W32.Flamer: Leveraging Microsoft Digital Certificates

Microsoft has released Security Advisory 2718704 in relation to Flamer. Flamer used a Microsoft supplied certificate to sign components of Flamer, which would chain up to the trusted Microsoft Root Authority. These signed components would thus appear to come from Microsoft.

Microsoft Terminal Services (or Remote Desktop Protocol) allows thin-clients access to Windows applications or an entire Windows desktop. Microsoft provides a license management system for Terminal Services consisting of a Terminal Services Licensing server. The server can provide licenses to clients (client access licenses) and provide an enterprise the ability to administrate and enforce licenses for connecting clients within their environment.

In order to use the Terminal Services Licensing server, it must first be activated by contacting Microsoft.  Microsoft issues the Terminal Services Licensing server a certificate as part of activation allowing Microsoft to individually identify and verify proper ownership of the Terminal Services server. These certificates chain up to the Microsoft Enforced Licensing Intermediate PCA certificate authority, which further chain up to the Microsoft Root Authority. While the issued certificate is a limited-use certificate, the certificate improperly allows code signing.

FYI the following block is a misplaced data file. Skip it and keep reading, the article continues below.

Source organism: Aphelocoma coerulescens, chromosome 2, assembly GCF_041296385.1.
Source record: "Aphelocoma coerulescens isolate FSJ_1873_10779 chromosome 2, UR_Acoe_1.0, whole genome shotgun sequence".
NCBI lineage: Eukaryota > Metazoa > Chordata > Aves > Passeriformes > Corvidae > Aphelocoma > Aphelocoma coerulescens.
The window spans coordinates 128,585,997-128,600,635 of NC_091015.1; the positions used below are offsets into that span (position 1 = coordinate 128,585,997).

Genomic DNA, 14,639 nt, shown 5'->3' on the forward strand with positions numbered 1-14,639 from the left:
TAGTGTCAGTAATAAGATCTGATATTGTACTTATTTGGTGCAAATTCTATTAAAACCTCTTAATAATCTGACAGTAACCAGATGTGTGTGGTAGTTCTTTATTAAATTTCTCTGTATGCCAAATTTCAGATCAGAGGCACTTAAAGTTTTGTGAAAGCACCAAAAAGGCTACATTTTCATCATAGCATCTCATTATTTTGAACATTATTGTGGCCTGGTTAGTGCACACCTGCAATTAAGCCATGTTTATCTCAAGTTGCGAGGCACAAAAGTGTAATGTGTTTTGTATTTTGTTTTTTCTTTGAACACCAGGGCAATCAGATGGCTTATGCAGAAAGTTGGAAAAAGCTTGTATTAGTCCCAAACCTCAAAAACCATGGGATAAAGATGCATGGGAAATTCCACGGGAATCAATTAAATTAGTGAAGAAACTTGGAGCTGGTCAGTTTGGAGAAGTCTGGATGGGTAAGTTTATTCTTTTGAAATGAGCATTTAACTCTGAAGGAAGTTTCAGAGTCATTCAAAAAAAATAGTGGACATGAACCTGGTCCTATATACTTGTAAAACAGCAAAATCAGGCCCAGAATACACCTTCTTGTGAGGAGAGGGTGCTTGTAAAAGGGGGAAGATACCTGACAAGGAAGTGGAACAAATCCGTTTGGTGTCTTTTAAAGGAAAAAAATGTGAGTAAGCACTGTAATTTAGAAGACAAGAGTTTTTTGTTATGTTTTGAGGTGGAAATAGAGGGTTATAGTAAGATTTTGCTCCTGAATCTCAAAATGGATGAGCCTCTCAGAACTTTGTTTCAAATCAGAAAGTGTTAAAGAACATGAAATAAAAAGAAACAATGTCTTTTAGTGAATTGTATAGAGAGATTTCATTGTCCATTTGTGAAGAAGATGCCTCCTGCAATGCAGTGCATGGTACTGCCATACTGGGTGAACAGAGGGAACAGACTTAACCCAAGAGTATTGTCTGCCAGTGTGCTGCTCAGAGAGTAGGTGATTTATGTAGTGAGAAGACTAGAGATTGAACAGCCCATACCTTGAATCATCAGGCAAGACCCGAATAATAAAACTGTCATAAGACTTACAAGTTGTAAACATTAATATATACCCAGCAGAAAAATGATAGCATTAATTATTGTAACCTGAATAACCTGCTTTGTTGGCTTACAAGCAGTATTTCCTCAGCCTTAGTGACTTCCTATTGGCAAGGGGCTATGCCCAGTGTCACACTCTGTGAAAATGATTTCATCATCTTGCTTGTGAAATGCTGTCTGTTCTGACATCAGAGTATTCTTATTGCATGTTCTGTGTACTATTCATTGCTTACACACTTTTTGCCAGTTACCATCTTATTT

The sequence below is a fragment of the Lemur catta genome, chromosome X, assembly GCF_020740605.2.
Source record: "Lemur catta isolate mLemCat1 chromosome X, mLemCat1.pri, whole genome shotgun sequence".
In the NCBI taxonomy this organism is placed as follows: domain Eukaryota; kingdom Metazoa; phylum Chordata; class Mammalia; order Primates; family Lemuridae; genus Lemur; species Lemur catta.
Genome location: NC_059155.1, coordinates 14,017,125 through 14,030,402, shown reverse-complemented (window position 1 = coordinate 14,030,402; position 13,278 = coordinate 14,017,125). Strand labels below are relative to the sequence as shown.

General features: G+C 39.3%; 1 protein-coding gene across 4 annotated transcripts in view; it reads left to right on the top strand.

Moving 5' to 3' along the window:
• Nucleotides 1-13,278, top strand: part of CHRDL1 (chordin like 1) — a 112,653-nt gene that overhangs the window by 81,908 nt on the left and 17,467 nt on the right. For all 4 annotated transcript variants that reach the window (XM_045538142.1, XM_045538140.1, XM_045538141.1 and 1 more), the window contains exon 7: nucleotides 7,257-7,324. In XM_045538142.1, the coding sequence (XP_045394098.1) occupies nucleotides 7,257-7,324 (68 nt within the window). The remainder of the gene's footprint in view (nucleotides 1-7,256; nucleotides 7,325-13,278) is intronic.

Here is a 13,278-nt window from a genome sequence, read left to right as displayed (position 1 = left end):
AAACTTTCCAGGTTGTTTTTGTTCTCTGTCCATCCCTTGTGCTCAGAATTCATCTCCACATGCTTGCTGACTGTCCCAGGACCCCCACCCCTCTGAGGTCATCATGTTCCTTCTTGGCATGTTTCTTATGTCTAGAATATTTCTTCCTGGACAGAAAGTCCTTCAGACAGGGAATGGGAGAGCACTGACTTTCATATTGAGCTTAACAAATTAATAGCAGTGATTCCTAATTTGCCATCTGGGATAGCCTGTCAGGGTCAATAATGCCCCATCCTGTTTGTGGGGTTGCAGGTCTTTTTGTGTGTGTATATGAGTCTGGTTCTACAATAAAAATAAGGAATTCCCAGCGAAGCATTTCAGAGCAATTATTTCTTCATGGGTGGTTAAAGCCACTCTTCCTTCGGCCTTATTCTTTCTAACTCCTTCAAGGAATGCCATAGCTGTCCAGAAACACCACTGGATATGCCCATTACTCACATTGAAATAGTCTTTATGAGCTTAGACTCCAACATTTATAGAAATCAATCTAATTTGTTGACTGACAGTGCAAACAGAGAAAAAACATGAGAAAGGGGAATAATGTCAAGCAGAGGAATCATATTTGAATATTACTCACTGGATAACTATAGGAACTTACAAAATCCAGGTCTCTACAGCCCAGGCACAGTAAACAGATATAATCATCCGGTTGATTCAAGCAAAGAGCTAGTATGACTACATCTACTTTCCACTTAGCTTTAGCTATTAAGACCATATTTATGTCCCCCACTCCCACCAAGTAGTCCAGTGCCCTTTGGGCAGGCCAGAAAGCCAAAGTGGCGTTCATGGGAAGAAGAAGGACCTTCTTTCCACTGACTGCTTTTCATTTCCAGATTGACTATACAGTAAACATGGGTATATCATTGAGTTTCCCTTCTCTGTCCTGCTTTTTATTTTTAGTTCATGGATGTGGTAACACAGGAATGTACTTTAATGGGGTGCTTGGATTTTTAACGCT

Flamer uses such a certificate to sign code causing the code to appear to be produced by Microsoft.

We encourage administrators to review Security Advisory 278704 and update computers as appropriate. Microsoft has corrected this issue through an update, which includes moving three certificates to the Untrusted Certificate Store, invalidating the improperly signed executables.

Flamer components are detected by Symantec as W32.Flamer.